• Eagle East ore body is approximately 3000 feet below the surface
  • Underground mining method
  • No additional surface facilities
  • Cemented backfill will be employed.
This diagram from the application for Eagle East illustrates the connection between the Eagle Mine (upper left) and Eagle East (lower right) ore bodies. Both projects will share the surface facilities already in place for Eagle Mine. (Image courtesy Lundin Mining Co. and Michigan DEQ)

In his summary of the EIA (Environmental Impact Assessment) for Eagle East, Maki noted these points:
  • Ongoing studies are presented in Eagle Mine annual report.
  • Since no new surface features will be built for Eagle East, the flora and fauna baseline and the surface hydrology baseline are still valid.
  • Updated studies in the EIA include new information on geology, hydrogeology, geochemistry, rock mechanics and cumulative impacts.
Maki noted the importance of the "tight backfill" for the stability of the crown pillar of the mine (the crown pillar is the rock in the roof over the mined out areas). He spoke about the crown pillar for both the Eagle Mine and Eagle East in addressing several concerns about subsidence stated in public comments:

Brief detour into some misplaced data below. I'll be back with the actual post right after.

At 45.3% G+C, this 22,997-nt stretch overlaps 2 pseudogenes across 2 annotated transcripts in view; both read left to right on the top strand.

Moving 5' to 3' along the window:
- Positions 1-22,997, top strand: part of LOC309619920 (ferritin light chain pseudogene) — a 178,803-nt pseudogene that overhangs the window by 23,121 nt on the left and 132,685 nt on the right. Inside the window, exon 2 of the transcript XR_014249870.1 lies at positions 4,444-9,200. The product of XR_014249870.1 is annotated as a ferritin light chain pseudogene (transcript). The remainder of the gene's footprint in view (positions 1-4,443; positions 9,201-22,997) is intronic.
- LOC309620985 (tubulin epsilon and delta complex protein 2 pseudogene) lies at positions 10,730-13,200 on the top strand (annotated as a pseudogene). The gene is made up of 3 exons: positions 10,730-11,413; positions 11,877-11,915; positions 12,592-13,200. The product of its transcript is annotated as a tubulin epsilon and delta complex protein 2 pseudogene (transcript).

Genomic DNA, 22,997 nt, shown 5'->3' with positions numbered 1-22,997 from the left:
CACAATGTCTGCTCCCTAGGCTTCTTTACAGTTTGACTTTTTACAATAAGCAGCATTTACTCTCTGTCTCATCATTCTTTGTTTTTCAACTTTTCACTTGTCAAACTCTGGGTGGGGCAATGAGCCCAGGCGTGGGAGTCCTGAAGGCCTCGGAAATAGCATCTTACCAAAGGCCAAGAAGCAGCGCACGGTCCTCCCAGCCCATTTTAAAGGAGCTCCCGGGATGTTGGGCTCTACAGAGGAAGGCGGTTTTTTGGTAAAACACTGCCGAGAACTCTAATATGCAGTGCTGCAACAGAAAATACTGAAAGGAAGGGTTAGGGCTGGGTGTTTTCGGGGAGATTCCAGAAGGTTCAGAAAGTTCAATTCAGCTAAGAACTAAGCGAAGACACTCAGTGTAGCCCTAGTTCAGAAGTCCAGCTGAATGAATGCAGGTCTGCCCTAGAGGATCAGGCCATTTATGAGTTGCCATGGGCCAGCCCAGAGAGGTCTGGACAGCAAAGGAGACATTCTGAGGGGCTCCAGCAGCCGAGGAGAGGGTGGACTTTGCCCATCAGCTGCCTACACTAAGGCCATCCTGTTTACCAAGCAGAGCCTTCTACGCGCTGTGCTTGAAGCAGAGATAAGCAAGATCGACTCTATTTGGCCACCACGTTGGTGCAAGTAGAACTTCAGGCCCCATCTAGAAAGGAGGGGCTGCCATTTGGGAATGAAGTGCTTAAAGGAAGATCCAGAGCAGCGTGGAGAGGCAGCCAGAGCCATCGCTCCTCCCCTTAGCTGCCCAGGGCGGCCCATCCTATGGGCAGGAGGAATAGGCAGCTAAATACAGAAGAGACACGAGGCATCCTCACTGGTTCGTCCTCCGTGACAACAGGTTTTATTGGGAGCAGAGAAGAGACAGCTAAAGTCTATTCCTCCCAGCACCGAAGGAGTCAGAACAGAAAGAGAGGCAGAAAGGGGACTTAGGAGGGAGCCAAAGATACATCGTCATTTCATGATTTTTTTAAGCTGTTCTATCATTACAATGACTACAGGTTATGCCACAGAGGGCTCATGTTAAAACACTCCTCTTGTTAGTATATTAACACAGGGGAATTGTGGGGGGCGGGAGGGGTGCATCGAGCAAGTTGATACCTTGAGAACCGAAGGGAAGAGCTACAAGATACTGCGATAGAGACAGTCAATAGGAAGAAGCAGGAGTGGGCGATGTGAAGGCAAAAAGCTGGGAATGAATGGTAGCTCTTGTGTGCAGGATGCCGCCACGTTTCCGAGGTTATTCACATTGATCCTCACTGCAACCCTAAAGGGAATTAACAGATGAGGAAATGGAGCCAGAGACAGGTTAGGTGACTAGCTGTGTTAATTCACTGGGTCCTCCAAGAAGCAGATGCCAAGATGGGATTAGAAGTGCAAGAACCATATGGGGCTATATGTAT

Joe Maki replies to a comment on the 2016 Permit Condition E8, which includes a plan to collect additional data to confirm crown pillar stability. Click on YouTube icon for larger screen. (Videos by Keweenaw Now)

Maki also addressed concerns about a 2016 accident at the Eagle Mine, termed a "fall of ground":

Joe Maki addresses public concerns about the "fall of ground" with a summary of DEQ inquiries that finally determined proper mining procedures were followed and the accident was a minor safety issue.

A 12-page summary of public comments received before Sept. 25, 2017, and MDEQ's responses to them was provided to persons attending the hearing. It is also available on the MDEQ's Web site.**

Despite Maki's assurances, other public comments call for independent investigation into the stability of the Eagle Mine before the amendment for Eagle East is granted.***

On July 6, 2017, the Upper Peninsula Environmental Coalition's (UPEC's) Mining Action Group (MAG), along with Freshwater Future, expressed their concerns about mine stability in a letter to Hal Fitch, director of the MDEQ Oil, Gas and Minerals Division, and Michigan Attorney General Schuette following an investigation by the Mine Safety and Health Administration (MSHA), which called the "fall of ground" event "substantial," designating it a "large block failure."